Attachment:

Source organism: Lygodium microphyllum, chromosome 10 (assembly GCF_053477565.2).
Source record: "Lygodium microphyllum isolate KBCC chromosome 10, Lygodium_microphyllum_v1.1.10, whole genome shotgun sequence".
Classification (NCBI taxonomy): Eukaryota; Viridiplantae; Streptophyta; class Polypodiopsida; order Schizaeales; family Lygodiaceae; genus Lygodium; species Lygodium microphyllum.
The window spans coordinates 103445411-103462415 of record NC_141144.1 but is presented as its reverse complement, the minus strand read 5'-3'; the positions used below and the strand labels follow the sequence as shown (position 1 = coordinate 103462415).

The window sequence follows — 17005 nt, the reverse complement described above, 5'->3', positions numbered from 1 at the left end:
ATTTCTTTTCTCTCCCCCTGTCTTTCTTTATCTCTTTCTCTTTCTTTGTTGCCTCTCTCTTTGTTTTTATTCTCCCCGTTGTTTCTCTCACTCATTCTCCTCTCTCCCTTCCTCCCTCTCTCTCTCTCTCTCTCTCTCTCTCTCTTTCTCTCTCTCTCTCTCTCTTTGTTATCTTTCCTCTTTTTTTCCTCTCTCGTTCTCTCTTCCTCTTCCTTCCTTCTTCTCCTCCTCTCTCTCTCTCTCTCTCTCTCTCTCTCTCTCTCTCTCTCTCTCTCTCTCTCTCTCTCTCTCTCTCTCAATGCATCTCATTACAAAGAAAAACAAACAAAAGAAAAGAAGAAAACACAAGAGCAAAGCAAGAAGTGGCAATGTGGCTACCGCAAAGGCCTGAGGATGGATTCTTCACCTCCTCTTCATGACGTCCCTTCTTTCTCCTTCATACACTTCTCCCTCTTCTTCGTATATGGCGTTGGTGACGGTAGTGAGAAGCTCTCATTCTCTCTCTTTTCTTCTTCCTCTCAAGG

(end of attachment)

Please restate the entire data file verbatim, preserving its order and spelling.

Source organism: Lygodium microphyllum, chromosome 10 (assembly GCF_053477565.2).
Source record: "Lygodium microphyllum isolate KBCC chromosome 10, Lygodium_microphyllum_v1.1.10, whole genome shotgun sequence".
Classification (NCBI taxonomy): Eukaryota; Viridiplantae; Streptophyta; class Polypodiopsida; order Schizaeales; family Lygodiaceae; genus Lygodium; species Lygodium microphyllum.
The window spans coordinates 103445411-103462415 of record NC_141144.1 but is presented as its reverse complement, the minus strand read 5'-3'; the positions used below and the strand labels follow the sequence as shown (position 1 = coordinate 103462415).

The window sequence follows — 17005 nt, the reverse complement described above, 5'->3', positions numbered from 1 at the left end:
ATTTCTTTTCTCTCCCCCTGTCTTTCTTTATCTCTTTCTCTTTCTTTGTTGCCTCTCTCTTTGTTTTTATTCTCCCCGTTGTTTCTCTCACTCATTCTCCTCTCTCCCTTCCTCCCTCTCTCTCTCTCTCTCTCTCTCTCTCTCTTTCTCTCTCTCTCTCTCTCTTTGTTATCTTTCCTCTTTTTTTCCTCTCTCGTTCTCTCTTCCTCTTCCTTCCTTCTTCTCCTCCTCTCTCTCTCTCTCTCTCTCTCTCTCTCTCTCTCTCTCTCTCTCTCTCTCTCTCTCTCTCTCTCTCTCAATGCATCTCATTACAAAGAAAAACAAACAAAAGAAAAGAAGAAAACACAAGAGCAAAGCAAGAAGTGGCAATGTGGCTACCGCAAAGGCCTGAGGATGGATTCTTCACCTCCTCTTCATGACGTCCCTTCTTTCTCCTTCATACACTTCTCCCTCTTCTTCGTATATGGCGTTGGTGACGGTAGTGAGAAGCTCTCATTCTCTCTCTTTTCTTCTTCCTCTCAAGG